The Original Palette Scrapings

The St. Louis School and Museum of Fine Arts, a department of Washington University, was founded on May 10, 1881.[1]  In 1882, students attending this new School of Fine Arts (now the Sam Fox School of Design & Visual Arts of which the Mildred Lane Kemper Art Museum is a part) decided to begin a journal called Palette Scrapings.  The publication featured student artwork, illustrations, poems, and articles about everything from trips abroad to interesting lectures to philosophical musings about what it means to be an artist (“an isolated being, without the encouragement necessary for financial success,” for example.[2])  It began as a quarterly, but tapered off to a semiannual publication over the course of its 3 year existence.

Drawing of the St. Louis Museum and School of Fine Arts as seen in a February 1883 issue of Palette Scrapings

Drawing of the St. Louis Museum and School of Fine Arts as seen in a February 1883 issue of Palette Scrapings

It was an ambitious project, much like the Museum and School itself, but the student authors did not hesitate to tell of their success.  One editor writes about the rival Student Life newspaper in the January 1885 issue of Palette ScrapingsStudent Life featured a “Questions” section, asking in one issue: “What Student Life would like to know: If anybody outside the city of St. Louis, knows where and what the Washington University is.”  The editor of Palette Scrapings responds: “Know then, oh Student Life! that Palette Scrapings reaches five hundred readers outside the city of St. Louis, going to the best schools, artists and educators in the United States…”[3]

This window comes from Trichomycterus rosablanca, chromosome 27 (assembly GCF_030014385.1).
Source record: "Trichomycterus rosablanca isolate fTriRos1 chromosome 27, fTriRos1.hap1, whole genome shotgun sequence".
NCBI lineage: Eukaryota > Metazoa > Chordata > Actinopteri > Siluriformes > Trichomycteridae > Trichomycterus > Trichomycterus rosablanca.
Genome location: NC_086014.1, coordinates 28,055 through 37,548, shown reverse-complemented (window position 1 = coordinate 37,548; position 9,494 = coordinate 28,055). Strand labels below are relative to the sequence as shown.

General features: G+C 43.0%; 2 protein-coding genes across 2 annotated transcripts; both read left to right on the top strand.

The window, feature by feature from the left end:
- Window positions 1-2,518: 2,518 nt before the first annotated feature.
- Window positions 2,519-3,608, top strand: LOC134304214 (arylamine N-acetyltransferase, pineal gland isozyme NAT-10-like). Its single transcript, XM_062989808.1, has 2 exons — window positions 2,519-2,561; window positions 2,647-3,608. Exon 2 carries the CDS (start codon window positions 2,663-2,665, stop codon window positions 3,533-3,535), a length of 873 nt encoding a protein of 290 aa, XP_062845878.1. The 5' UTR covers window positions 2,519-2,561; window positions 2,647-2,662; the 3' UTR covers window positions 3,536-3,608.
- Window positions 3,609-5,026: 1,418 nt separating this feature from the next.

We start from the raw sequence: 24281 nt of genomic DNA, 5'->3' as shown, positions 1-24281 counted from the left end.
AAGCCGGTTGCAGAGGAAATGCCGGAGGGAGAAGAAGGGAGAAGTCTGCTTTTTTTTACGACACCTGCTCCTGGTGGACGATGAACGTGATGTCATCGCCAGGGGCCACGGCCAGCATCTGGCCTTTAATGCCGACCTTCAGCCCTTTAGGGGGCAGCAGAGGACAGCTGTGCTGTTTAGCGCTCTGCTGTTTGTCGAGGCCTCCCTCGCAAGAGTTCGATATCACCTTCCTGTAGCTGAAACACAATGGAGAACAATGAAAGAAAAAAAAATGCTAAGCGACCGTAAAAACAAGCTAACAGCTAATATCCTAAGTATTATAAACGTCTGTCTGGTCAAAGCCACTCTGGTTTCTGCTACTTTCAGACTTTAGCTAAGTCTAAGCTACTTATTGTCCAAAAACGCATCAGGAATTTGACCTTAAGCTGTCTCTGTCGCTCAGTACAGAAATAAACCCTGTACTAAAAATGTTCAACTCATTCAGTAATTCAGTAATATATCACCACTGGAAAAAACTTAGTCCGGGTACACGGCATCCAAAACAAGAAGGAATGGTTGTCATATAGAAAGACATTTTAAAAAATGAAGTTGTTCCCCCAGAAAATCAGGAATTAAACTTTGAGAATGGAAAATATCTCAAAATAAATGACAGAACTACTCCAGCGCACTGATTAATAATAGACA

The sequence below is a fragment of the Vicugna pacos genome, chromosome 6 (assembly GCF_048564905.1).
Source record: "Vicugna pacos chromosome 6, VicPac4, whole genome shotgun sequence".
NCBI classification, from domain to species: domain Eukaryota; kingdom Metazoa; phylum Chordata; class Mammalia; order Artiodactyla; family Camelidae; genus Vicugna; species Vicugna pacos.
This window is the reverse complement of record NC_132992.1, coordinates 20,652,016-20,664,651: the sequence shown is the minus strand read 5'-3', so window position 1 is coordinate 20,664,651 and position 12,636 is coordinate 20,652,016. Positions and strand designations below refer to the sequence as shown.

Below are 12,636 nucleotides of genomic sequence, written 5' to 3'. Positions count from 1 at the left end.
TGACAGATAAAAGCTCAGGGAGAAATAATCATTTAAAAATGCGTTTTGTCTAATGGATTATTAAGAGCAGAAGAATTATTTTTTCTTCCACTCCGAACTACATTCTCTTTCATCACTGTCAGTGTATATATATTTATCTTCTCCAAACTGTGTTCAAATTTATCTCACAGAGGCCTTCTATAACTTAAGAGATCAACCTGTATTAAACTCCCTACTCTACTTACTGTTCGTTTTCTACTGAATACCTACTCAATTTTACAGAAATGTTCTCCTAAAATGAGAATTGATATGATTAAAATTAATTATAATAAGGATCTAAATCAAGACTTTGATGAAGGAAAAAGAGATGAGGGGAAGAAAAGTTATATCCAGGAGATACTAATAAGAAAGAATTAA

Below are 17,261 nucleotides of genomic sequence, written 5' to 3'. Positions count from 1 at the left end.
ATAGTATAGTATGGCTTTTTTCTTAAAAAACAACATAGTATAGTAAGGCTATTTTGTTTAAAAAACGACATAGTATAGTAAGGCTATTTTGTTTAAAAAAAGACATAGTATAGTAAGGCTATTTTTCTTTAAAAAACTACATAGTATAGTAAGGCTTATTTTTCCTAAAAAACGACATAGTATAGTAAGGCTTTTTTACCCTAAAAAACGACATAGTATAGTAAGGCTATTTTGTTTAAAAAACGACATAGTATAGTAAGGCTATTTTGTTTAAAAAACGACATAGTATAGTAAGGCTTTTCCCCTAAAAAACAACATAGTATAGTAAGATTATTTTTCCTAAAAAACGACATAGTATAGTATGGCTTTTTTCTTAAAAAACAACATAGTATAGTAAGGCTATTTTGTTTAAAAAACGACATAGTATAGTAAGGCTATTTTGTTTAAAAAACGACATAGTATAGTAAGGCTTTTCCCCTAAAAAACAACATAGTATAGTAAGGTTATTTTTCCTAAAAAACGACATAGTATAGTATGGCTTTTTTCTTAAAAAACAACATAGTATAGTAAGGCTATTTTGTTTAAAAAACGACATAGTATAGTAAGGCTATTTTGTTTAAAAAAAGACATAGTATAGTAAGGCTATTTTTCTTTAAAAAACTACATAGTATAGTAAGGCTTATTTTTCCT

Beyond discussing the superiority of their journal, the authors of Palette Scrapings wrote often about artworks of their own creation, those seen in other cities, and those of the University’s Museum.  The student authors delighted at the artwork available to them in the Museum, citing paintings, drawings, and sculptures they admired and copied.  Among them were Julien Dupré’s In Pasture, which the Kemper Student Council selected to display at the recent Vault Party.  In a journal issue from June of 1883, one writer speaks more broadly about the Museum in words that perhaps still ring true today: “Few citizens seem to be aware that there is as fine a collection of pictures now to be seen at the Museum as during the recent Loan Exhibition… [These artworks] constitute a treat which no true lover of art can afford to forego.”[4]

With that, I encourage you to peruse the digitized copy of Palette Scrapings and to return often to this newest version of the journal dedicated to the St. Louis Museum and School of Fine Arts.

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By Allison Fricke (April 26, 2013)

[1] Fairchild, Mary L. “Editor’s Notes,” Palette Scrapings 4 (January 1885):6-7.

[2] “Local Notes,” Palette Scrapings 2 (June 1883): 18-19.

[3] Ketner, Joseph D. “A Gallery of Modern Art at Washington University in St. Louis,” in A Gallery of Modern Art at Washington University in St. Louis, ed. Jane E. Neidhardt (St. Louis: The Washington University Gallery of Art, 1994).

[4] “Contribution from an Ex-Student,” Palette Scrapings 4 (January 1885): 3.

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2 responses to “The Original Palette Scrapings

  1. Pingback: Joseph Pennell & the Panama Canal | Palette Scrapings·

  2. Pingback: Art, Medicine & Ancient Egypt | Palette Scrapings·

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